2. Package Securely: Next, pack the water softener resin in a water-tight bag. For that, you can first put the resins in a bucket and fill the bag from there. Securing the bag properly prevents any unwanted spreading of water and resins in disposing process.
  3. Regular Trash Disposal: Put the air-tight trash bag in the regular trash disposal. Don’t throw the bag like normal trashes, as it can spread and make a mess all around the surroundings. Gently place the bag or bags at the bottom of the trash bin.
  4. Label The Container: You might want to put a label on the very container that has disposed resin in it. This will notify the passerby and waste puller to treat that resin container with better attention.
  5. Landfill Dispose: If you don’t have a regular wastage-pulling service then you can opt for the local landfill disposal option. But for that make sure you go for an authorized landfill location, rather than throwing here and there. You can also bury the resins under the soil if they are made using biodegradable materials.
  6. Check Recycling Options: Though resins are not made intending to reuse or recycle them, there might be some local establishments that can recycle such resins. After all, they are made of synthetic polymers, so there is a high chance that they can be recycled into other stuff. But check with manufacturers before doing so.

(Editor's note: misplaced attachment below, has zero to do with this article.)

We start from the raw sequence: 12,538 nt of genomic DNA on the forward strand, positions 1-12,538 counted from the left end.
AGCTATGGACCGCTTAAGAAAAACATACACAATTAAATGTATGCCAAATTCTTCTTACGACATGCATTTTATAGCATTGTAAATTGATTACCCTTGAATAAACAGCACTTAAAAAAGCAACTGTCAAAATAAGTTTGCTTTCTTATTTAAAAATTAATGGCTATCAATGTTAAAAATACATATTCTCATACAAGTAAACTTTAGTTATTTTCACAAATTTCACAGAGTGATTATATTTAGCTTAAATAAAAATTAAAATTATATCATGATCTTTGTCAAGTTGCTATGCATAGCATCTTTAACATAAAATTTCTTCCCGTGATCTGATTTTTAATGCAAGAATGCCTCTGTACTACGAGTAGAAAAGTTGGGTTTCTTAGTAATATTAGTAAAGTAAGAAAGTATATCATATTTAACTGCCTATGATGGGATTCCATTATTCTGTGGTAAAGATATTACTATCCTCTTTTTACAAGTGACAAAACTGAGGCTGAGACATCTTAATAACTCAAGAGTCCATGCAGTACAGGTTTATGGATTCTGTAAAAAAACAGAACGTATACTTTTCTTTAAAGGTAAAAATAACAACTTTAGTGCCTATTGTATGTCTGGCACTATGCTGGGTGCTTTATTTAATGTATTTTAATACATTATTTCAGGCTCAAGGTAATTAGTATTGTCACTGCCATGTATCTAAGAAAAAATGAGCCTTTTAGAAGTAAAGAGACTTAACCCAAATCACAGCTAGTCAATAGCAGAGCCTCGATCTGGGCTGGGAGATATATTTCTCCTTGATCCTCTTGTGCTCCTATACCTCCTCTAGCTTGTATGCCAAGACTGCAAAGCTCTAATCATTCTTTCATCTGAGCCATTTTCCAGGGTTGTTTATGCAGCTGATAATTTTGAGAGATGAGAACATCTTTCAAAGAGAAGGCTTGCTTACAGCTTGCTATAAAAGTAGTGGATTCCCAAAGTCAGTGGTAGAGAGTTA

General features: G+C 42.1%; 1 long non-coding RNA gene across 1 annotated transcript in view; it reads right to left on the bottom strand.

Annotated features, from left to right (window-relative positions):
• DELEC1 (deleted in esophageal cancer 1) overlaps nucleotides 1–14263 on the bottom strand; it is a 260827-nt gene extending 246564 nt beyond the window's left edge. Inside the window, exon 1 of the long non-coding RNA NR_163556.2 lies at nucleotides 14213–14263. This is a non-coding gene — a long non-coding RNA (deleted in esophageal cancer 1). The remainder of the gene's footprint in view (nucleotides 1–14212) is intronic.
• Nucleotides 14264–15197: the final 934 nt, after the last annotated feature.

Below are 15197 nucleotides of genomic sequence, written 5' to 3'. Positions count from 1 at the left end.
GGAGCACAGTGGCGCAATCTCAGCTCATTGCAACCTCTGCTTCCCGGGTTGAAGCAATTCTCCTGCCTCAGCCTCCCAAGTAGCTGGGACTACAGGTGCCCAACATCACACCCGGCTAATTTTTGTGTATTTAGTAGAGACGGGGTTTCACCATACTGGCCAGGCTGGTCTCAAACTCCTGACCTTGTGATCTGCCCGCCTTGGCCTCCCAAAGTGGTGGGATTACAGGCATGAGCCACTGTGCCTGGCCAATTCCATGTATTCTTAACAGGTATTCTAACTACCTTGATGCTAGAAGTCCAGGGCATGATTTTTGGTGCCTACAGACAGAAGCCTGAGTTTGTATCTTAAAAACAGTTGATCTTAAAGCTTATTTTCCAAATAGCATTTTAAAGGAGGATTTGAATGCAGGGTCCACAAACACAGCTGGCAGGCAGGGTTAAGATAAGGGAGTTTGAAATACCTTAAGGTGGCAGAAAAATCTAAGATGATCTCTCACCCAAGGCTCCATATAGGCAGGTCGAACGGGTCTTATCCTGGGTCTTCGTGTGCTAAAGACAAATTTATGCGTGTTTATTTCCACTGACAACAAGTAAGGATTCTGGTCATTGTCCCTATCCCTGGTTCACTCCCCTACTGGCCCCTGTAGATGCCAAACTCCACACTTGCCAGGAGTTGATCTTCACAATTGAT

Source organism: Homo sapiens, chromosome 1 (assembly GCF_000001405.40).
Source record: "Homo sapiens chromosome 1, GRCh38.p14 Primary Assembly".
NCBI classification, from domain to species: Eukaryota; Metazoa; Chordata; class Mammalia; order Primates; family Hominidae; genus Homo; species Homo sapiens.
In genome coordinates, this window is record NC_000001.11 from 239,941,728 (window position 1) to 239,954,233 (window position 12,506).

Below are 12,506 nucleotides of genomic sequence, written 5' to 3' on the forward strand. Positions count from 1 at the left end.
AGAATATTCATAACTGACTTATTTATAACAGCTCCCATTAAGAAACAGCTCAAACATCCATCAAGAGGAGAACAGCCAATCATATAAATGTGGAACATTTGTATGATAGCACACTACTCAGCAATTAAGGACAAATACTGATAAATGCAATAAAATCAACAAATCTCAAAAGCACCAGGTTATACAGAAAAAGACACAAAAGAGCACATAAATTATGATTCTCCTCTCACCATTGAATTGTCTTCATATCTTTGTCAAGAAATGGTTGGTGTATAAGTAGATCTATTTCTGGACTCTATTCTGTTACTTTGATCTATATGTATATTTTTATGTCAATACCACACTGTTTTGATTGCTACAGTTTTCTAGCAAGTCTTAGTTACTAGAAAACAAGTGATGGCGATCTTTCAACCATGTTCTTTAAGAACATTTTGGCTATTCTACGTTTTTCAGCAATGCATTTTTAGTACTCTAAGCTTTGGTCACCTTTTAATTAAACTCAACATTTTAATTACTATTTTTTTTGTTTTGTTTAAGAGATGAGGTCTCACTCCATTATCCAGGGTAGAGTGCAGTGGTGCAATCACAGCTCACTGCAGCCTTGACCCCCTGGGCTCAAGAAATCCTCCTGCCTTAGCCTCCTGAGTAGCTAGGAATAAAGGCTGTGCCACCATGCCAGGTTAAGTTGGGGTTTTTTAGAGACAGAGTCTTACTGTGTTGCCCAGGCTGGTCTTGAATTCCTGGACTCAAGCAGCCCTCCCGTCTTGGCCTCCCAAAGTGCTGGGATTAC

7. Follow Local Guidelines: Every state has its own disposal guideline for every type of waste. There might be one in your local community for disposing of water softener resins. Let them notify you about your possible water softener tank cleaning schedule and they will direct their assisting options that way.

Hazardous Water Softener Resin

Hazardous water softener resin
Hazardous water softener resin

Water softener resins don’t fall into the hazardous material category. But still, they don’t come that cleaner not to worry about. It depends on the water type it was used to filter. If the water softener tank was used for filtering heavy industrial water then you might need to consider the resins harmful. To dispose of such type-rated resins: